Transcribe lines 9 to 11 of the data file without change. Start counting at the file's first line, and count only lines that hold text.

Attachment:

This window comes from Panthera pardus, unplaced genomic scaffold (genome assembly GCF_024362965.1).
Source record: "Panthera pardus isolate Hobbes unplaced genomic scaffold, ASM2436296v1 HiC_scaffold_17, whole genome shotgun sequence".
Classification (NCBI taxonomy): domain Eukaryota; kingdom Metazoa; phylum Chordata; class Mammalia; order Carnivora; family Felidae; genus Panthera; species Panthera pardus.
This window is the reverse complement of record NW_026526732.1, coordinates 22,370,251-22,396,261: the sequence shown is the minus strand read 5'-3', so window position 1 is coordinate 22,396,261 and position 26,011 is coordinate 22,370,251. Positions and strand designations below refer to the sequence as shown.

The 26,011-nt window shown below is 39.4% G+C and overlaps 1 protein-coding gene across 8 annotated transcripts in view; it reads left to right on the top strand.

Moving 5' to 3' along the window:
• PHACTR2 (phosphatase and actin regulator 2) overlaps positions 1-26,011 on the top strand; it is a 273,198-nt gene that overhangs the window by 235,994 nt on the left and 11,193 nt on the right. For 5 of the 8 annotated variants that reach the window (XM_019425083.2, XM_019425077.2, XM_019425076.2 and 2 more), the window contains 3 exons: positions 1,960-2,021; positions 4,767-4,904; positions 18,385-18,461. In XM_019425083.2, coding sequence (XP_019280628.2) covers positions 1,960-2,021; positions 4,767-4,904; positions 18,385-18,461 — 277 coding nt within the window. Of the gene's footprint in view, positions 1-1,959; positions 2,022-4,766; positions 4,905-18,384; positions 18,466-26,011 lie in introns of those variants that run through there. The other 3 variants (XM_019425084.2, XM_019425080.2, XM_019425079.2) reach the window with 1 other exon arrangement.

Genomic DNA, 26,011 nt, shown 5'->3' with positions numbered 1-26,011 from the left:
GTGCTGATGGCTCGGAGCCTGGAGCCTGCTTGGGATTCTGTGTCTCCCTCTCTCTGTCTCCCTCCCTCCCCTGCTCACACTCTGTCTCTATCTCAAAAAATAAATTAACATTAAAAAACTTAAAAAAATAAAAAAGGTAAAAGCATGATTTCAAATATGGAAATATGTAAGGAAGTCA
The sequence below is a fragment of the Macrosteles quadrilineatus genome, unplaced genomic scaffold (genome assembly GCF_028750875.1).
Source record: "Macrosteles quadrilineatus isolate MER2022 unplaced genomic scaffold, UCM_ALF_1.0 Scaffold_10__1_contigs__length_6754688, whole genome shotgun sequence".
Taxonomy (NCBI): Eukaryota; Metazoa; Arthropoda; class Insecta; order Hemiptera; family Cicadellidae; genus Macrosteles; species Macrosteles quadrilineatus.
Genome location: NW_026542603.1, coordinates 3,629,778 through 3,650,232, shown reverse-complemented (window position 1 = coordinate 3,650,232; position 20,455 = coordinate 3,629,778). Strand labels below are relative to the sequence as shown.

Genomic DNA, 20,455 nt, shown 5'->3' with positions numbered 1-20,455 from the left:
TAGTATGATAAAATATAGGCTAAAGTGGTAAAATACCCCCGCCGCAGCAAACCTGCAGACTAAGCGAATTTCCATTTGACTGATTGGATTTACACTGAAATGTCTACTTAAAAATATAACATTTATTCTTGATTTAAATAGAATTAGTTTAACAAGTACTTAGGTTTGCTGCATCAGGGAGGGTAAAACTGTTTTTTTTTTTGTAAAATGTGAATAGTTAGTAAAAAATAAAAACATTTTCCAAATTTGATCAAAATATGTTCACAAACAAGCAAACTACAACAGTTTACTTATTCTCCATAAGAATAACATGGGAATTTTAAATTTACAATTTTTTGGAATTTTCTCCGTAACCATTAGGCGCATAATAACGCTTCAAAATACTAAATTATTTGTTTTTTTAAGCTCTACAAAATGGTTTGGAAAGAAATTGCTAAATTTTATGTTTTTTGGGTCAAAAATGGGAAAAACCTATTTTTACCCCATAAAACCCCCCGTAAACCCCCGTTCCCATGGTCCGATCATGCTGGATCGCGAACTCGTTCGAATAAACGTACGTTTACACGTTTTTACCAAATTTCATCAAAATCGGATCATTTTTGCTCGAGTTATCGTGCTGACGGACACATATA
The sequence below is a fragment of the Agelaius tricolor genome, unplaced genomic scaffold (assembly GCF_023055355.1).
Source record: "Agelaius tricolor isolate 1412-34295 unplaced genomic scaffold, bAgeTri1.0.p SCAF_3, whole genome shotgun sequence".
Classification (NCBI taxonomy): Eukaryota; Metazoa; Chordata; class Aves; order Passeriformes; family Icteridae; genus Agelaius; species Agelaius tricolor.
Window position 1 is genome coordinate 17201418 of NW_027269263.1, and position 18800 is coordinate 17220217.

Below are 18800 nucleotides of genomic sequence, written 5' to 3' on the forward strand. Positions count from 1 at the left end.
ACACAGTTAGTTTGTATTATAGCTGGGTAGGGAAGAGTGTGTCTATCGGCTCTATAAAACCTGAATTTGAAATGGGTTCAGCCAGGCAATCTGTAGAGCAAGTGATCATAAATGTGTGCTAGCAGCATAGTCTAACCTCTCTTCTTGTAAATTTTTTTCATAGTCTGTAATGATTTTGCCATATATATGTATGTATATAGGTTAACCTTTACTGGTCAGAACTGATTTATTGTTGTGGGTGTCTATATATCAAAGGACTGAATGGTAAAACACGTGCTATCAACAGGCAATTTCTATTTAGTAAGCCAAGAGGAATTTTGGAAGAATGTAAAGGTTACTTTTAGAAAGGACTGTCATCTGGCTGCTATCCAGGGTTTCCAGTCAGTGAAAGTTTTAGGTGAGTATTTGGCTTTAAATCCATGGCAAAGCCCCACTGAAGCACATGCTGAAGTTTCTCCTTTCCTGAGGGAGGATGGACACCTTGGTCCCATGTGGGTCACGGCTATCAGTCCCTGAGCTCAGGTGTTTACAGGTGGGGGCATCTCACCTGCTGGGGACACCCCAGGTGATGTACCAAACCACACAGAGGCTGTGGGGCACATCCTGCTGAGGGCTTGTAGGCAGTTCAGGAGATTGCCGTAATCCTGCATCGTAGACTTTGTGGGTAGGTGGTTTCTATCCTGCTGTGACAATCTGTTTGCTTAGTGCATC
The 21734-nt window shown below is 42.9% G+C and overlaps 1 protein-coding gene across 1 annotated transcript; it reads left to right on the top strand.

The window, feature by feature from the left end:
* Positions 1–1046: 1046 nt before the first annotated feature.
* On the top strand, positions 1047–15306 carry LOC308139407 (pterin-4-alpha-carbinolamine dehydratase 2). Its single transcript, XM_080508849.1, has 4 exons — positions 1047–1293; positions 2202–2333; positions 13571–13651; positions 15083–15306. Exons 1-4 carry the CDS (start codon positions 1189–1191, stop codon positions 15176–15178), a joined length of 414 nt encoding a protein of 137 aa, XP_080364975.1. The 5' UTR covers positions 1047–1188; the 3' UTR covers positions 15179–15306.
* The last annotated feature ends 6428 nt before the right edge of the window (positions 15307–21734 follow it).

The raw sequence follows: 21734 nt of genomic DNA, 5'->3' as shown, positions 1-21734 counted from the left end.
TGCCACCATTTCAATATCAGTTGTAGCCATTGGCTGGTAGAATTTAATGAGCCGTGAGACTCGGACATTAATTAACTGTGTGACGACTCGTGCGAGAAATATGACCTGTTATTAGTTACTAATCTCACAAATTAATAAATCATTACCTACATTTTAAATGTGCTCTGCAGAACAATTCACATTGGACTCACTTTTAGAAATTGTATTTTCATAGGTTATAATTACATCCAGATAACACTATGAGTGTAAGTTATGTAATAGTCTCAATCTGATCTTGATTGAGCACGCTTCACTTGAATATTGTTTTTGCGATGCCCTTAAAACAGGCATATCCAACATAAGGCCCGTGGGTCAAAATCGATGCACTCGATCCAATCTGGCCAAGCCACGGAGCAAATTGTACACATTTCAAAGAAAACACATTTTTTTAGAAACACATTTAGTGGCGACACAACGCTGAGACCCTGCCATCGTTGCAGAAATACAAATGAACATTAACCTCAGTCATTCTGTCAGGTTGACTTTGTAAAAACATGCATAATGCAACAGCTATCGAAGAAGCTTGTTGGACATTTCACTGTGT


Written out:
GTGCTGATGGCTCGGAGCCTGGAGCCTGCTTGGGATTCTGTGTCTCCCTCTCTCTGTCTCCCTCCCTCCCCTGCTCACACTCTGTCTCTATCTCAAAAAATAAATTAACATTAAAAAACTTAAAAAAATAAAAAAGGTAAAAGCATGATTTCAAATATGGAAATATGTAAGGAAGTCA
The sequence below is a fragment of the Macrosteles quadrilineatus genome, unplaced genomic scaffold (genome assembly GCF_028750875.1).
Source record: "Macrosteles quadrilineatus isolate MER2022 unplaced genomic scaffold, UCM_ALF_1.0 Scaffold_10__1_contigs__length_6754688, whole genome shotgun sequence".